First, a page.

Of course, like any new enterprise, this one brought new learning experiences. I wrote, “There are a lot of things to be worked out yet. It’s interesting to see this process work. It’s exciting to be a part of the whole process in its infancy. I feel very fortunate to be a part of it all.” One of the biggest challenges that summer was over a passenger manifest. These large poster-sized documents outlined reservations for the 14 cabins which contained two bunks and chairs, a coffee table, curtained windows, a vanity and bath with shower. (That fall the cabin capacity would be increased to 50). We received the manifests whenever the ship docked in Juneau. Arrows outlined the city from which people with cabin reservations would board and also debark. On this particular southbound voyage, the manifest’s arrows showed a tour bus loading in Ketchikan with reservations for all 14 cabins. When we arrived in port though, no tour bus appeared; so when we arrived in Prince Rupert, we parceled all the staterooms to the very travel-weary, northbound passengers. At that time, Highway 16 to Prince Rupert was a treacherous gravel road and challenged the most intrepid travelers now grateful for cabin space.
On the return trip north and the normal stop in Ketchikan, Greg discovered the tour bus waiting for us. He grabbed the manifest and poured over it. There in plain sight the arrows pointed to his original interpretation. But we were being greeted by the missing tour bus full of passengers expecting staterooms. There was only one thing to do. The procedure then was to give blankets and pillows to passengers without staterooms. We would have to do the same for the bus group. It was the only solution.
Many of the passengers, some of them quite elderly, were quite upset to learn they would be sleeping in reclining chairs with only a blanket and pillow for comfort. However the hour was late, the grumbling abated and the crisis passed. By the time Juneau appeared on the horizon, we began to receive some apologies for prior behavior. As one passenger put it, “Sleeping in those chairs turned out to be a blessing in disguise. We hadn’t gotten a chance to know each other, and now we’re having a wonderful time.”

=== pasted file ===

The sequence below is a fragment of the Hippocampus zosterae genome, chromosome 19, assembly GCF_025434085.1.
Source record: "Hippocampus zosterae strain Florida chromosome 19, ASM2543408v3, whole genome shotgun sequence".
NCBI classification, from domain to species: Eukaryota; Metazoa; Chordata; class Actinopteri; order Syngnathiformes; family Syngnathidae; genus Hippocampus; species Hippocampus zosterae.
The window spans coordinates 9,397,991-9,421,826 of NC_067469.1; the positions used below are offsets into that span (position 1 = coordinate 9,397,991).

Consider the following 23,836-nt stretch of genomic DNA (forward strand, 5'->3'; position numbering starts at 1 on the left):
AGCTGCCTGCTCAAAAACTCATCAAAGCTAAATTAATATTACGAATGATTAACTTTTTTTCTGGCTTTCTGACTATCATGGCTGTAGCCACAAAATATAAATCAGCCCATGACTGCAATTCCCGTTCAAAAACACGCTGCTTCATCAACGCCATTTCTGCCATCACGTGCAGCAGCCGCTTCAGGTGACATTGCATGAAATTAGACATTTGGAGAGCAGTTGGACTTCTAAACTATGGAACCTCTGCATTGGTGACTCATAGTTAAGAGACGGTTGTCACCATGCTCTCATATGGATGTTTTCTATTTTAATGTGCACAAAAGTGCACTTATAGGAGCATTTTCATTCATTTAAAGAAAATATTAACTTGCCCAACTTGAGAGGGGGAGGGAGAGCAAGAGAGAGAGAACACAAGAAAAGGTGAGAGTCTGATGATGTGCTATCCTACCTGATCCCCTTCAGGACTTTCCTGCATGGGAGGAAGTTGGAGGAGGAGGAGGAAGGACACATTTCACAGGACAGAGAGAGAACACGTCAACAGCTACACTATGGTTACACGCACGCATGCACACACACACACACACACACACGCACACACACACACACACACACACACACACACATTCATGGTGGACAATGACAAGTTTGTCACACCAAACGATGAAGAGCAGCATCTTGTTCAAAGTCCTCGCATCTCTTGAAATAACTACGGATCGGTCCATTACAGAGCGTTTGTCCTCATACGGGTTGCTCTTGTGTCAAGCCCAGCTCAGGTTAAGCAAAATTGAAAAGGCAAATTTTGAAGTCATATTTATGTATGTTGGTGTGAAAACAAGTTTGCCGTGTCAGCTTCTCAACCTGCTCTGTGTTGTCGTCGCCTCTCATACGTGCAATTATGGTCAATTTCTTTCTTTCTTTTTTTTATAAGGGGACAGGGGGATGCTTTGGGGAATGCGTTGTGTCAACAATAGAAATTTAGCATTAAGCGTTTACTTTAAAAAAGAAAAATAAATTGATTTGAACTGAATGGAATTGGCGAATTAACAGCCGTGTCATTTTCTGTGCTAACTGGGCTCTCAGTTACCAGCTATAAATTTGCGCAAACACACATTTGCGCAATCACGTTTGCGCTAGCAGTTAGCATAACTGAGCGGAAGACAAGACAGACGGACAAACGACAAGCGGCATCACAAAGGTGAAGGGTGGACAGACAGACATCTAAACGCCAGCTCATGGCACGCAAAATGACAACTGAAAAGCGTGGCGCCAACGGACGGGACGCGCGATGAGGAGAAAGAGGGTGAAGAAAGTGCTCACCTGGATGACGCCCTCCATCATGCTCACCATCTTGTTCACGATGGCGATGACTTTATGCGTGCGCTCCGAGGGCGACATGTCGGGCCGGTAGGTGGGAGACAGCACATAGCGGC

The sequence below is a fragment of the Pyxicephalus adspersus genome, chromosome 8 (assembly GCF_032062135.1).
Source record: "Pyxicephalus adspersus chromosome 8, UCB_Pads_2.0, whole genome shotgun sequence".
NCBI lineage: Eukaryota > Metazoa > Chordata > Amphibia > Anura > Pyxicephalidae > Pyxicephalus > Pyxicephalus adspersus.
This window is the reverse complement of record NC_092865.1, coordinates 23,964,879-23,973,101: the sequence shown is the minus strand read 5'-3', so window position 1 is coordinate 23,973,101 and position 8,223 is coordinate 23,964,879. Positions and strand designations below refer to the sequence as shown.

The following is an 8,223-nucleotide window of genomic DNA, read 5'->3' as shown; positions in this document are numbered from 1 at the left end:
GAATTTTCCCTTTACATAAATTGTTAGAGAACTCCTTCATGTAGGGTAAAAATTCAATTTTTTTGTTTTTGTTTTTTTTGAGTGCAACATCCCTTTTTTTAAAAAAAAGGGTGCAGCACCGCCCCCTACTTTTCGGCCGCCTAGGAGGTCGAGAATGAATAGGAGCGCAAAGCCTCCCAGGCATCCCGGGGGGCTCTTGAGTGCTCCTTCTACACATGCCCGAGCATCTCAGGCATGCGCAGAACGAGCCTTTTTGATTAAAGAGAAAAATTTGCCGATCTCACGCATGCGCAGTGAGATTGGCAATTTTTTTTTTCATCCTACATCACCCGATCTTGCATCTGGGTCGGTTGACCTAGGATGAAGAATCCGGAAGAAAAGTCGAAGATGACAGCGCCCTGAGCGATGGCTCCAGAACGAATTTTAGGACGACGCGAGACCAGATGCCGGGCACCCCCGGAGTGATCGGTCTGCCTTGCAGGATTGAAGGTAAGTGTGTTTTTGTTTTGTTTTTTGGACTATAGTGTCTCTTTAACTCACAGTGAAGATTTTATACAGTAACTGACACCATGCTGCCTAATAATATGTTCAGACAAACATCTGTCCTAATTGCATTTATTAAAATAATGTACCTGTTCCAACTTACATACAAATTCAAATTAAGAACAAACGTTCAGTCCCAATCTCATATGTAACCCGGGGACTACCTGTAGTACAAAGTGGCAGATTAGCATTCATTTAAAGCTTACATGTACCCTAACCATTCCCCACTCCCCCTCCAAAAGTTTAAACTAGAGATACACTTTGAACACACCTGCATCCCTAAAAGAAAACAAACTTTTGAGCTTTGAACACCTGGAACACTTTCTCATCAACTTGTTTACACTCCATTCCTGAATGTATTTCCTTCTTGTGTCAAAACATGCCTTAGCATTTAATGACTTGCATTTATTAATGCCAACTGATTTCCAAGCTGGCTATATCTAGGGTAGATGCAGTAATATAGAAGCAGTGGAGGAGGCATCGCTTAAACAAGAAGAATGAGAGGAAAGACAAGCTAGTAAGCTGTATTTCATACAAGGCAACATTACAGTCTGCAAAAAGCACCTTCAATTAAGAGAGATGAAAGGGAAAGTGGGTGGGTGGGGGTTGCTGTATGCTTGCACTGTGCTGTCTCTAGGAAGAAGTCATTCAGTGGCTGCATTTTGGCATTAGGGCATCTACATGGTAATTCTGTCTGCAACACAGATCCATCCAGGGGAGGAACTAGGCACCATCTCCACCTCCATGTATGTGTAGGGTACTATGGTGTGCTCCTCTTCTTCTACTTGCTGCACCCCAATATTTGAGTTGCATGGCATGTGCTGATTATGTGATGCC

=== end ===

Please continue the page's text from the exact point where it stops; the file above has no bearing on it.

Such experiences were the wonder of that summer of my young life. But the real wonder was the magic of this new floating highway that heralded the freedom to leave a landlocked city, to travel easily most days of the week and affordably from one Southeast community to another, or even the lower 48. It would create an even closer network between communities. Adults and students could take ferries to events instead of the more expensive and weather-dependent mode of flying by PBY, Grumman Goose or 707. Imagine. We could travel just for the pure pleasure of it!
Since that magical summer, I have enjoyed watching not only the growth of the ferry system throughout the state, but also the growing acceptance of women’s roles aboard those ships. And now the Inside Passage is designated a national scenic byway. Henry Hanka of the American Byways Resource Center said the Alaska Marine Highway is “a very unique system. It’s not like any of the other byways at all. It is one of those gems that you want to single out.” But those of us traveling and working the ferries on our floating highway that summer of beginnings already knew that, two-inch heels and all.
Grummett, J. Roger, former Pan American employee. Personal Interview. 18 Feb. 2003
Alaskan Southeaster Jan. 1993, Vol. 3, No. 1.
State of Alaska. Dept. of Public Works. Alaska by Ferry. 1963.
Ibid, Alaskan Southeaster
Hudson, W. R. “Bill” Hudson. History of Alaska Marine Highway. Alaska: Dept. of Public Works, Feb. 1977.
“Personnel Action form.” Alaska: Dept. of Administration, Division of Personnel. 1963.
“Announcement of Position Vacancy.” State of Alaska: 6 Aug. 1962.
Grummett, Karleen Alstead. Personal Files. Alaska: State of Alaska Information Flyer. Summer 1963.
“Auke Bay Terminal receives designation as Scenic Byway.” Capital City Weekly. 2003.